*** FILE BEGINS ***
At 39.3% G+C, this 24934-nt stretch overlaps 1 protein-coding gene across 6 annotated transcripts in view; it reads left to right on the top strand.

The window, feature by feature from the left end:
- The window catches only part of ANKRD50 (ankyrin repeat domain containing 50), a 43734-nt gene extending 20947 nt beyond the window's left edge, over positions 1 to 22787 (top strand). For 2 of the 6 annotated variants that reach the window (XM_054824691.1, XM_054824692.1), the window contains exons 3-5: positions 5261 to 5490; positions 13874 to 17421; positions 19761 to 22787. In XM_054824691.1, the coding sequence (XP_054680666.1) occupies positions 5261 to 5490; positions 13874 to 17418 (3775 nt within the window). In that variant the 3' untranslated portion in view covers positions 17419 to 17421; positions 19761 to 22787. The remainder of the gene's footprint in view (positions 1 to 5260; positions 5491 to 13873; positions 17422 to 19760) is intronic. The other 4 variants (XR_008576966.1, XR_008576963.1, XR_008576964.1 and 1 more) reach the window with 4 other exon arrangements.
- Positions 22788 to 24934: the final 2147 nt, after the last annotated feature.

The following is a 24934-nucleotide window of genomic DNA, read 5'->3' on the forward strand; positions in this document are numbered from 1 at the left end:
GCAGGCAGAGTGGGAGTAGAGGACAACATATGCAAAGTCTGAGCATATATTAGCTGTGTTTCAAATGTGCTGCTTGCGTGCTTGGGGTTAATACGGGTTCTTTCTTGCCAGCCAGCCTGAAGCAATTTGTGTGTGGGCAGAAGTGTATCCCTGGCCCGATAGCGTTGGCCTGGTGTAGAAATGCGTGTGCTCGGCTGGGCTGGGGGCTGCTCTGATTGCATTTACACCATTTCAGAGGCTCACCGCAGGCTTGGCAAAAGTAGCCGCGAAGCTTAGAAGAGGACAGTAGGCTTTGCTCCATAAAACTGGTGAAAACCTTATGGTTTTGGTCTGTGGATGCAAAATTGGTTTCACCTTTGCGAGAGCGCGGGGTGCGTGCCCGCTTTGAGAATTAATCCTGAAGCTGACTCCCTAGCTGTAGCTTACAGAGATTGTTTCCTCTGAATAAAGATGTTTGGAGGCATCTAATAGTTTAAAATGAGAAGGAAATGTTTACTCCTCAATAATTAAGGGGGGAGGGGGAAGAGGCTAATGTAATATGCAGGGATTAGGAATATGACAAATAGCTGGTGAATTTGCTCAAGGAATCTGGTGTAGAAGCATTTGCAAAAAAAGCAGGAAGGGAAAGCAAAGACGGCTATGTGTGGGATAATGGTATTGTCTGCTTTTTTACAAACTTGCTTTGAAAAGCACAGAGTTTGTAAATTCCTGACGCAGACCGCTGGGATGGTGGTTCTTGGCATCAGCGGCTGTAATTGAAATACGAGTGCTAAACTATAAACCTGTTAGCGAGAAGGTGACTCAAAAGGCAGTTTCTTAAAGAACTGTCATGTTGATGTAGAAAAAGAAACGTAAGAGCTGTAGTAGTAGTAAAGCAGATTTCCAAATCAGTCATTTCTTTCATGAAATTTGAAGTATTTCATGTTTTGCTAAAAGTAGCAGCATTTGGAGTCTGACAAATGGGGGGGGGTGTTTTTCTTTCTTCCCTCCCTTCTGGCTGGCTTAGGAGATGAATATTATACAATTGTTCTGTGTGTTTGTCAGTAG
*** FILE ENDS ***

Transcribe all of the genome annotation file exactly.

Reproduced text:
At 39.3% G+C, this 24934-nt stretch overlaps 1 protein-coding gene across 6 annotated transcripts in view; it reads left to right on the top strand.

The window, feature by feature from the left end:
- The window catches only part of ANKRD50 (ankyrin repeat domain containing 50), a 43734-nt gene extending 20947 nt beyond the window's left edge, over positions 1 to 22787 (top strand). For 2 of the 6 annotated variants that reach the window (XM_054824691.1, XM_054824692.1), the window contains exons 3-5: positions 5261 to 5490; positions 13874 to 17421; positions 19761 to 22787. In XM_054824691.1, the coding sequence (XP_054680666.1) occupies positions 5261 to 5490; positions 13874 to 17418 (3775 nt within the window). In that variant the 3' untranslated portion in view covers positions 17419 to 17421; positions 19761 to 22787. The remainder of the gene's footprint in view (positions 1 to 5260; positions 5491 to 13873; positions 17422 to 19760) is intronic. The other 4 variants (XR_008576966.1, XR_008576963.1, XR_008576964.1 and 1 more) reach the window with 4 other exon arrangements.
- Positions 22788 to 24934: the final 2147 nt, after the last annotated feature.

The following is a 24934-nucleotide window of genomic DNA, read 5'->3' on the forward strand; positions in this document are numbered from 1 at the left end:
GCAGGCAGAGTGGGAGTAGAGGACAACATATGCAAAGTCTGAGCATATATTAGCTGTGTTTCAAATGTGCTGCTTGCGTGCTTGGGGTTAATACGGGTTCTTTCTTGCCAGCCAGCCTGAAGCAATTTGTGTGTGGGCAGAAGTGTATCCCTGGCCCGATAGCGTTGGCCTGGTGTAGAAATGCGTGTGCTCGGCTGGGCTGGGGGCTGCTCTGATTGCATTTACACCATTTCAGAGGCTCACCGCAGGCTTGGCAAAAGTAGCCGCGAAGCTTAGAAGAGGACAGTAGGCTTTGCTCCATAAAACTGGTGAAAACCTTATGGTTTTGGTCTGTGGATGCAAAATTGGTTTCACCTTTGCGAGAGCGCGGGGTGCGTGCCCGCTTTGAGAATTAATCCTGAAGCTGACTCCCTAGCTGTAGCTTACAGAGATTGTTTCCTCTGAATAAAGATGTTTGGAGGCATCTAATAGTTTAAAATGAGAAGGAAATGTTTACTCCTCAATAATTAAGGGGGGAGGGGGAAGAGGCTAATGTAATATGCAGGGATTAGGAATATGACAAATAGCTGGTGAATTTGCTCAAGGAATCTGGTGTAGAAGCATTTGCAAAAAAAGCAGGAAGGGAAAGCAAAGACGGCTATGTGTGGGATAATGGTATTGTCTGCTTTTTTACAAACTTGCTTTGAAAAGCACAGAGTTTGTAAATTCCTGACGCAGACCGCTGGGATGGTGGTTCTTGGCATCAGCGGCTGTAATTGAAATACGAGTGCTAAACTATAAACCTGTTAGCGAGAAGGTGACTCAAAAGGCAGTTTCTTAAAGAACTGTCATGTTGATGTAGAAAAAGAAACGTAAGAGCTGTAGTAGTAGTAAAGCAGATTTCCAAATCAGTCATTTCTTTCATGAAATTTGAAGTATTTCATGTTTTGCTAAAAGTAGCAGCATTTGGAGTCTGACAAATGGGGGGGGGTGTTTTTCTTTCTTCCCTCCCTTCTGGCTGGCTTAGGAGATGAATATTATACAATTGTTCTGTGTGTTTGTCAGTAG